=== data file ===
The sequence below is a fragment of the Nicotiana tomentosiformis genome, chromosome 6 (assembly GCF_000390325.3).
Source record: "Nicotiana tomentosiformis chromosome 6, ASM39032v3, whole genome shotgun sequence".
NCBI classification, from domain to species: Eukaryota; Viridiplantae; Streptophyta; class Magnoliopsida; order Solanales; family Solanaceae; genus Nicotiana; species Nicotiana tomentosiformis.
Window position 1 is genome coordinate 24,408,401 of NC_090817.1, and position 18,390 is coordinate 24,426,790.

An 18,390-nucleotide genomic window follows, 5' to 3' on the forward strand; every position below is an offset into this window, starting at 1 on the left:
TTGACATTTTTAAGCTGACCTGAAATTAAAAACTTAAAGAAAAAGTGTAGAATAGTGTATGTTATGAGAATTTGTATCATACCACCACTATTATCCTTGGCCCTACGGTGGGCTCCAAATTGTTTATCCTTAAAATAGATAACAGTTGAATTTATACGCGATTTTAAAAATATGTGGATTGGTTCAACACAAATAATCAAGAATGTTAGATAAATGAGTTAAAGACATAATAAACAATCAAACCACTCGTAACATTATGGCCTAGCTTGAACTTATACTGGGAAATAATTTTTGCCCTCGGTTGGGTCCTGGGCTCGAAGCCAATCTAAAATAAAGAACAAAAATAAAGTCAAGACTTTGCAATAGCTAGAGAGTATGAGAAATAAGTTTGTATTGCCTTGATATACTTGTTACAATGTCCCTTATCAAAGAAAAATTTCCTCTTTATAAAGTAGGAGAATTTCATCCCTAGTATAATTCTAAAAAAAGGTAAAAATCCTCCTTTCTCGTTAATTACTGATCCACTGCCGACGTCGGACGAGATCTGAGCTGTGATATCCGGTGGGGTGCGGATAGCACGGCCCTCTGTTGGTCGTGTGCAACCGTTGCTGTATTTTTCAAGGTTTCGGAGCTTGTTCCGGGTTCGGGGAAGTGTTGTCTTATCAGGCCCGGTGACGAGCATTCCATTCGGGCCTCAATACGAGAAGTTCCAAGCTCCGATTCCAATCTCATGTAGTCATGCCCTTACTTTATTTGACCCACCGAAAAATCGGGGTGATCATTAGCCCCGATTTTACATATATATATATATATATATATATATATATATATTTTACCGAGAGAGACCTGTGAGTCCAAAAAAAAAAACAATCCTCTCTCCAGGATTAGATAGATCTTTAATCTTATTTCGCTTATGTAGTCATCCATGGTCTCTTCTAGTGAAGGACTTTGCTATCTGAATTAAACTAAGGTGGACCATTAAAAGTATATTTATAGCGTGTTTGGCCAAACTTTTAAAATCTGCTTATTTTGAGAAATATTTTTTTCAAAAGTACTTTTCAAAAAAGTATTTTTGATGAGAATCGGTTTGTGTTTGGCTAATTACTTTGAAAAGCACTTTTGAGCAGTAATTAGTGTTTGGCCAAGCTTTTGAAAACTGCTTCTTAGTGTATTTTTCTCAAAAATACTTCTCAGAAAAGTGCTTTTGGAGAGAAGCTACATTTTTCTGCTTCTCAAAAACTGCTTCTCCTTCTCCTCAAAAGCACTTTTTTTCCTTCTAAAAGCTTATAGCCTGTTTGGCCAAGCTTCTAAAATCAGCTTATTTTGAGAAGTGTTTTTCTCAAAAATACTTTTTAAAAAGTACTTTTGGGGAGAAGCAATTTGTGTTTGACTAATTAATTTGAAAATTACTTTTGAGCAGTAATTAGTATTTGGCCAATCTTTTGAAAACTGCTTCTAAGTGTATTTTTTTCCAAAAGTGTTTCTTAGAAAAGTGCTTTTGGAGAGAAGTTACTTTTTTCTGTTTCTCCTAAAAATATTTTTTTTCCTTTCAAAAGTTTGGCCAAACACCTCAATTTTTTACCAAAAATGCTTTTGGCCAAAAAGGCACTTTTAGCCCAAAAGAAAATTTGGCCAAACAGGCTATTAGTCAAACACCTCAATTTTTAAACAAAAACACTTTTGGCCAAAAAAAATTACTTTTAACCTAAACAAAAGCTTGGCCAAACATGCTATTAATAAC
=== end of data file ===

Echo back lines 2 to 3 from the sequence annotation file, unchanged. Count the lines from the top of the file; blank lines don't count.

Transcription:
Source record: "Nicotiana tomentosiformis chromosome 6, ASM39032v3, whole genome shotgun sequence".
NCBI classification, from domain to species: Eukaryota; Viridiplantae; Streptophyta; class Magnoliopsida; order Solanales; family Solanaceae; genus Nicotiana; species Nicotiana tomentosiformis.